Sex slaves, branding, actresses, heiresses, extortion and fraud — a jury in New York began hearing evidence about all of that and more this week, as the trial of the spiritual leader of the secretive upstate organization called NXIVM started.
The “self-help” guru who allegedly ran the cult-like society appeared at a federal court in Brooklyn on Tuesday, and some of his former female supporters were among the first to take the stand.
Six people had been due to appear in the dock, but 58-year-old Keith Raniere will now be the only one to stand trial. He faces a host of federal charges, including sex trafficking, extortion and conspiracy.
The other five — all women who held management positions in various organizations headed by Raniere, including actress Allison Mack and Seagram liquor fortune heiress Clare Bronfman — have pleaded guilty one by one as part of plea deals.
Raniere was the leader of NXIVM, a purported life coaching group that prosecutors say instead extorted money from followers and enabled the accused to sexually exploit female devotees.
Over the course of two decades, more than 16,000 people took at least one of Raniere’s “self-help” workshops, which promised to develop a student’s “human potential” — to the tune of $5,000 for a five-day course.
Many who signed up quickly became indebted and ended up having to work for NXIVM (pronounced Nexium) to pay for their courses.
Bronfman, the 40-year-old daughter of the late World Jewish Congress president Edgar Bronfman Sr., was a member of NXIVM’s executive board, and was accused of using her wealth to fund the group to the tune of more than $100 million.
Under her plea agreement, Bronfman admitted to harboring someone who was living in the US illegally for unpaid “labor and services” and to committing credit card fraud on behalf of Raniere. She now faces up to 25 years in prison, but federal sentencing guidelines will likely see her incarcerated for up to just 27 months. Her sentencing hearing is set to take place July 25.
“He was a mentor, but he was a predator,” federal prosecutor Tanya Hajjar said of Raniere in her opening statement on Tuesday. “He was a leader of a criminal organization.”
In two days of testimony, the first witness described herself as a lost soul from England who was introduced to NXIVM at age 18 by Bronfman.
She said she had hoped to overcome her fears in life by taking courses that earned her a position as a “coach” in NXIVM. Women who joined were expected to watch their weight and adhere to Raniere’s slogans like, “There are no ultimate victims, therefore I will not chose to be a victim,” she said.
In 2015, she was recruited for the secret society, agreeing to turn over nude photos and other embarrassing “collateral” that could be used against her if she disobeyed her masters, she said.
Her status as a slave meant she had to idolize Raniere and follow his commands, even if it meant submitting to having sex with him, she said. “I think I felt shame and still do, honestly, about the whole thing,” she said. “I felt everything was lies and secrets and darkness.”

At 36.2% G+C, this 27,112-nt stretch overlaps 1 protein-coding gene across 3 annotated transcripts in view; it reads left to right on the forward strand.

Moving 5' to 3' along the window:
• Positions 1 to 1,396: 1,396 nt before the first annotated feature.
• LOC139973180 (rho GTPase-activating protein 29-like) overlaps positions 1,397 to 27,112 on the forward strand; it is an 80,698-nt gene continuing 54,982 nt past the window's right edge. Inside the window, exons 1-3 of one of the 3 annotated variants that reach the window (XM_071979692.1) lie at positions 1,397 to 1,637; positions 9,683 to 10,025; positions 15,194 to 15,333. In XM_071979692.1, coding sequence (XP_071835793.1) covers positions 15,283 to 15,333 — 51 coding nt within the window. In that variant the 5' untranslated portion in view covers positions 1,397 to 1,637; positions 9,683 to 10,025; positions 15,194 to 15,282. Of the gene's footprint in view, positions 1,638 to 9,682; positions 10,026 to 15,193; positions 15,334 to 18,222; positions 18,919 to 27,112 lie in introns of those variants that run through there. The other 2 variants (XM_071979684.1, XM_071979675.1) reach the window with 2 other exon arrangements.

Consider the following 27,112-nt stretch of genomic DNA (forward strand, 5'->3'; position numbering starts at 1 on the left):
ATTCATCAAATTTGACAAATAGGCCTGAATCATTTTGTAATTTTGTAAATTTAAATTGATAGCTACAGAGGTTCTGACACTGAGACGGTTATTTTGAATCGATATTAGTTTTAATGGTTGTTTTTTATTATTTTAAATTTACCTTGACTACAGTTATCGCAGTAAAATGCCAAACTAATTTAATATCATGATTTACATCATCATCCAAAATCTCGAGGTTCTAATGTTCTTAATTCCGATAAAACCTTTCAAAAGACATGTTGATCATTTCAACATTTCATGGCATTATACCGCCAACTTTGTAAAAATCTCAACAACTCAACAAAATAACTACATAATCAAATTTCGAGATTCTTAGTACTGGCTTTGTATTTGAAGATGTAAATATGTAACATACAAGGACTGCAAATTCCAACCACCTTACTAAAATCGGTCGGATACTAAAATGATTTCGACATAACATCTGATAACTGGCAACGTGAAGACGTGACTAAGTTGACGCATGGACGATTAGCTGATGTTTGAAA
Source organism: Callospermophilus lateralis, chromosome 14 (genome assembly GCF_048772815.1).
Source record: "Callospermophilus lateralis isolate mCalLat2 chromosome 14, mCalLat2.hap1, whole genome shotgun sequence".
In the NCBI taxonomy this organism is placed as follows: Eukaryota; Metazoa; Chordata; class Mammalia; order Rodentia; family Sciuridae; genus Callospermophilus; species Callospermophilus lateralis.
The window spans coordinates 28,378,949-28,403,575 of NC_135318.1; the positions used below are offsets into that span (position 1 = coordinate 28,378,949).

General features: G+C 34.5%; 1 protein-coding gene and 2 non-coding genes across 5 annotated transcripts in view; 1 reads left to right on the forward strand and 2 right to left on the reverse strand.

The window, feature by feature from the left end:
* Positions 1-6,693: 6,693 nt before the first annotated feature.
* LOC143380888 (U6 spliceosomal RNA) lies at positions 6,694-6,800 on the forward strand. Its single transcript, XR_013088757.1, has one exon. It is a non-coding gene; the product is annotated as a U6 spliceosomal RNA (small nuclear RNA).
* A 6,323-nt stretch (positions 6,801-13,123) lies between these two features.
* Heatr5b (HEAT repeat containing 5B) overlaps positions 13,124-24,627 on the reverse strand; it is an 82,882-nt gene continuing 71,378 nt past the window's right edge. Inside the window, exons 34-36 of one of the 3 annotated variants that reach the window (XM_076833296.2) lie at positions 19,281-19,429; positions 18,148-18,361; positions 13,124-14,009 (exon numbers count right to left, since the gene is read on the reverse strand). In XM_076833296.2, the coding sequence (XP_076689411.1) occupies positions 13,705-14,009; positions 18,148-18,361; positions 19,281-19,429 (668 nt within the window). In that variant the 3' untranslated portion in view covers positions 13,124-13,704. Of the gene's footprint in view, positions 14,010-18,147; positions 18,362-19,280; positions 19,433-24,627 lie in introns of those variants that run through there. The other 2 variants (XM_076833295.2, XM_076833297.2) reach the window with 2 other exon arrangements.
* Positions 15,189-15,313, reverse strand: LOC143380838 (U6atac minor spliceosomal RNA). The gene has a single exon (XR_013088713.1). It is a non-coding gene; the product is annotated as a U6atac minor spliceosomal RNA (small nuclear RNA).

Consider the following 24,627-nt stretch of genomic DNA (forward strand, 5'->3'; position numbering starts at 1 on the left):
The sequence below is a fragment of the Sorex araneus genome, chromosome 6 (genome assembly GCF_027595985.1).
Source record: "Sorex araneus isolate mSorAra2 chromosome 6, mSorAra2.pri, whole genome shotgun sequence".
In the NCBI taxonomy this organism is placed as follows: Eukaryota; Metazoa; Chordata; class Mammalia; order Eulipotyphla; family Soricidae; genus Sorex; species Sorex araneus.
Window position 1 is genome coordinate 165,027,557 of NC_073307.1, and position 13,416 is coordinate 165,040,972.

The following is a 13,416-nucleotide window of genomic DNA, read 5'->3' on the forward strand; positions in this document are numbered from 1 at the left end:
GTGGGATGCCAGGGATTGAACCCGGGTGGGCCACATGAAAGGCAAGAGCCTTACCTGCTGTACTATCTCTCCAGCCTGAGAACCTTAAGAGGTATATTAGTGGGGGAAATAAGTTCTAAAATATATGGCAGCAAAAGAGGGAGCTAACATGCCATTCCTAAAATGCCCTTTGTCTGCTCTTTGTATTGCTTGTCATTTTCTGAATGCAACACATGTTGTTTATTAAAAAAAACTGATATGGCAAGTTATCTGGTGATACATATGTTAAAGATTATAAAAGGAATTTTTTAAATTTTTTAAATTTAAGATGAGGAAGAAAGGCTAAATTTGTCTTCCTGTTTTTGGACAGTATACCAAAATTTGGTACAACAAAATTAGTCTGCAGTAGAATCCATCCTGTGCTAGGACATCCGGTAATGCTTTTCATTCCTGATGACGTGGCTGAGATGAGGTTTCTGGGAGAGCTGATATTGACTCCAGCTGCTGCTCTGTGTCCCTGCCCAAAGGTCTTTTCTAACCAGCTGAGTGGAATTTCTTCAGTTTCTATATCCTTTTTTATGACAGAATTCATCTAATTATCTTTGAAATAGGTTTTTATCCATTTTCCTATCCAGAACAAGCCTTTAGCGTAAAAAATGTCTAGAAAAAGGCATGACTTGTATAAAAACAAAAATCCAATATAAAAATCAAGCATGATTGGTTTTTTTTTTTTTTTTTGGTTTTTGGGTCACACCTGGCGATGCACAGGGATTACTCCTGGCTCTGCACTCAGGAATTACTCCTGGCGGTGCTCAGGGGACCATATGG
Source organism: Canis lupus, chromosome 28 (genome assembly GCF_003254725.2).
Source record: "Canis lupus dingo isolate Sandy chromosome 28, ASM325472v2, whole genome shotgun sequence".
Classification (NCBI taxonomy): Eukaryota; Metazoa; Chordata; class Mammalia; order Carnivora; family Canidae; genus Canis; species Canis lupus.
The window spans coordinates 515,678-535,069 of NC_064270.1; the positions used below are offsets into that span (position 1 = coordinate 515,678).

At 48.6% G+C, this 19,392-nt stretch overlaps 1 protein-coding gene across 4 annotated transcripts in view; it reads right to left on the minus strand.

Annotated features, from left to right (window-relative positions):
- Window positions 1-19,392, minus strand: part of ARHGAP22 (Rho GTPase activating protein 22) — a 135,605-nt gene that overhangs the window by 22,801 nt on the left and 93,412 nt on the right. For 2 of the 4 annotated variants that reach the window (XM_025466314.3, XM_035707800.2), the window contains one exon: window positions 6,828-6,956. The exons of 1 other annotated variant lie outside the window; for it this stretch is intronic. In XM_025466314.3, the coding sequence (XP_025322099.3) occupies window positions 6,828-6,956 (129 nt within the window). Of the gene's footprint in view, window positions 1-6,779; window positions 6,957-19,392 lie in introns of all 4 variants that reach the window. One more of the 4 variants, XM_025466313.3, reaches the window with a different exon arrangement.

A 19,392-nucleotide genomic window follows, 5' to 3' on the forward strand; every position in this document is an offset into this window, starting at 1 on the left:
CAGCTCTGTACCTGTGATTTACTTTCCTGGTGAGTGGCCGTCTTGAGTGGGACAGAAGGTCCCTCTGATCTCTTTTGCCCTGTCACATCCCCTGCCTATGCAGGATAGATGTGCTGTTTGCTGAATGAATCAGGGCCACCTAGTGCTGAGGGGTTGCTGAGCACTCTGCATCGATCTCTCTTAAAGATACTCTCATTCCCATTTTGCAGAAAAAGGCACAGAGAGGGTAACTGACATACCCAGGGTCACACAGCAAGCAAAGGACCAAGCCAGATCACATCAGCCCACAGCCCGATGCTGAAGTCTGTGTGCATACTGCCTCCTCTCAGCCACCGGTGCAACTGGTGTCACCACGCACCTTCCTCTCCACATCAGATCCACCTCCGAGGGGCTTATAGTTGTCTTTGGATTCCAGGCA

Another former female member testifying using only her first name claimed that she was groomed by a “master” working under Raniere to become his “slave.” She testified that the man known within the group as “Vanguard” performed unwanted oral sex on her and afterward told her it meant that he was her “grand master.”
Raniere has pleaded not guilty, and his lawyers have claimed that any sexual contact he had with female followers was consensual.
On the third day of trial, former NXIVM official Mark Vicente described his despair to the jury after learning about allegations that Raniere assembled a harem of sex slaves that he branded with his initials.
Vicente, the former board of directors member took off his glasses and appeared to wipe away tears when a prosecutor asked him to read to himself a copy of the group’s mission statement about Raniere’s prescription for enlightenment.
“It’s a fraud,” he said after he composed himself during Thursday’s hearing. “It’s a lie.”
Vicente, 53, had served on NXIVM’s board alongside Bronfman. But unlike Bronfman, he has not been charged in the case.
Prosecutors used Vicente to describe how NXIVM members used a “sales pitch” promising Raniere’s new age methods would help them cast off their irrational fears. He said they paid $6,000 tuition to take the first of a series of courses that would elevate them to different levels of achievement as long as they also recruited new members — what prosecutors have described as a pyramid scheme.
There were various ploys and constant paranoia: Raniere cooked up new curriculums as a way to bolster finances. Cameras and other technology portrayed to followers as an internal communications system actually were used to spy on them, just as Raniere believed the government was spying on him because he knew too much.
“He told me he was being watched all the time,” Vicente said.
Members of Raniere’s inner circle spoke in hushed tones “about how he could affect the weather,” he said. Lower-level true believers who got a chance to meet him acted as if he was “some kind of god,” he added.
Asked how he feels now, Vicente didn’t mince words.
“I feel bamboozled,” he said. “I feel fooled.”